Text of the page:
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Benefit reforms 'going smoothly'
Lin Homer said twice as many families had already opted out of receiving the payment than had been expected to
Child benefit reforms that cut the money higher earners are entitled to are going "better than expected", the head of HM Revenue and Customs insists.
Lin Homer said twice as many families had already opted out of receiving the payment than had been expected to, ahead of the changes due to come in on Monday.
It comes as another think tank issued a stark warning about the impact the much-criticised overhaul could have on family life.
The Centre for Social Justice claimed the cut risked "pouring further fuel on the fire" of family breakdown.
Its comments follow a report by the Institute for Fiscal Studies that said families would end up losing as much as 65p of every extra pound they earned - making it more likely they would work less or put more into pension funds to avoid the hit.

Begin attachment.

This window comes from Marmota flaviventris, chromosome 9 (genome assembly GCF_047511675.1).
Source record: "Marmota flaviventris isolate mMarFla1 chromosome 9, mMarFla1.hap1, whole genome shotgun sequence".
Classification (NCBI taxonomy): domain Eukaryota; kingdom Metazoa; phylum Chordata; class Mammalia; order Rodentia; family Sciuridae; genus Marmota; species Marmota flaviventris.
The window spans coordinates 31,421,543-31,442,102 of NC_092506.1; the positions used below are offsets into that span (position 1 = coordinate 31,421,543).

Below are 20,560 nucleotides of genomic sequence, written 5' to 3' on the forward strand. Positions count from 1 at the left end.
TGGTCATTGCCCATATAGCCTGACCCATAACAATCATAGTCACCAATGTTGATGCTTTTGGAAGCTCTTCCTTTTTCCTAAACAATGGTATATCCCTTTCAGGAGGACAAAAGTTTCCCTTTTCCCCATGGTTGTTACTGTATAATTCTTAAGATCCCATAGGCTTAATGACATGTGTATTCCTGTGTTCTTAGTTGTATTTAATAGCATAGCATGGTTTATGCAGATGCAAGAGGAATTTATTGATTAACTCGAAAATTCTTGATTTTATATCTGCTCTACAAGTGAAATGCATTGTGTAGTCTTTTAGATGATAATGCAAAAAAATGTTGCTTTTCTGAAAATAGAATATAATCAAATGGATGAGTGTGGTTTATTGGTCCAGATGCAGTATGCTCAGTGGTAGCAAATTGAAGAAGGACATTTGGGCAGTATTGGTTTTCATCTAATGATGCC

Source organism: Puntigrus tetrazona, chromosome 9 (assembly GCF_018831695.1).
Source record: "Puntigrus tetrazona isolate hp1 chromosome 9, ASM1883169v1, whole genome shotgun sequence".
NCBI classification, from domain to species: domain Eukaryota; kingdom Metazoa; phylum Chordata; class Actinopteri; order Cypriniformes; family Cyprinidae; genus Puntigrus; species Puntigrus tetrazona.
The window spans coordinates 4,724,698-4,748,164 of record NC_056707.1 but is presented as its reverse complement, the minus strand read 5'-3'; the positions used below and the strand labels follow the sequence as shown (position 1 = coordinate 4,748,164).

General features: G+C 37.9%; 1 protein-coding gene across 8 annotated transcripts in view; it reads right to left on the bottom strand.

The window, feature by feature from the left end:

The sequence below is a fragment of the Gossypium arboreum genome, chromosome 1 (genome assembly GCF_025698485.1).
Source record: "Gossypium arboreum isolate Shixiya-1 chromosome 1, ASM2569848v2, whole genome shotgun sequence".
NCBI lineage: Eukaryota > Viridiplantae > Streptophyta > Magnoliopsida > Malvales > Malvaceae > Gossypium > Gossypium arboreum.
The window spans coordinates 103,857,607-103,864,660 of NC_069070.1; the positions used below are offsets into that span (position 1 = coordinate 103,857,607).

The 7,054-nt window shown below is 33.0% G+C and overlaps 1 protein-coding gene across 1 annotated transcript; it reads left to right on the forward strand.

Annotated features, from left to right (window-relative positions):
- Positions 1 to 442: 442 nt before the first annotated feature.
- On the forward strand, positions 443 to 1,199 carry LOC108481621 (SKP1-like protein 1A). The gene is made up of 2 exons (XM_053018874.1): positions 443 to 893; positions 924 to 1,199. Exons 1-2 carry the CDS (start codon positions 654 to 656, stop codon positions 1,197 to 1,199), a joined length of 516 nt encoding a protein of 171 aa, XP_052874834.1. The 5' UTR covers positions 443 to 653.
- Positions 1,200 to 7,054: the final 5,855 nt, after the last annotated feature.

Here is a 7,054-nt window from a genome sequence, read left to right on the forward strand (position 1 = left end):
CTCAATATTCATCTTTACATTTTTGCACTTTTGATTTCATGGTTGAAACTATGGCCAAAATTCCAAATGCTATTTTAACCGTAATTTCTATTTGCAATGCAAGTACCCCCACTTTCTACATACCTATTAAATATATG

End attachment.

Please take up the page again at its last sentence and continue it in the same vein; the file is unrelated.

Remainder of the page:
Households where one parent earns more than £60,000 a year will have to return the entire amount through the self-assessment system unless they have opted out of receiving it in the first place.
It will be taken away on a sliding scale where mothers or fathers earn between £50,000 and £60,000 - causing a significant rise in marginal tax rates for those families, according to the IFS.
The system for recovering the money has proved highly controversial, especially as families where both parents earn just under £50,000 each will keep their payments.
Ms Homer told Radio 4's Today programme the changes were going "smoothly" and administration costs were lower than expected.
The HMRC chief executive said: "I think we have been very proactive. We have written to 800,000 people. 1.2 million is the estimate and of course things like people's income changes during the year so we have written to everyone we know is affected by the change."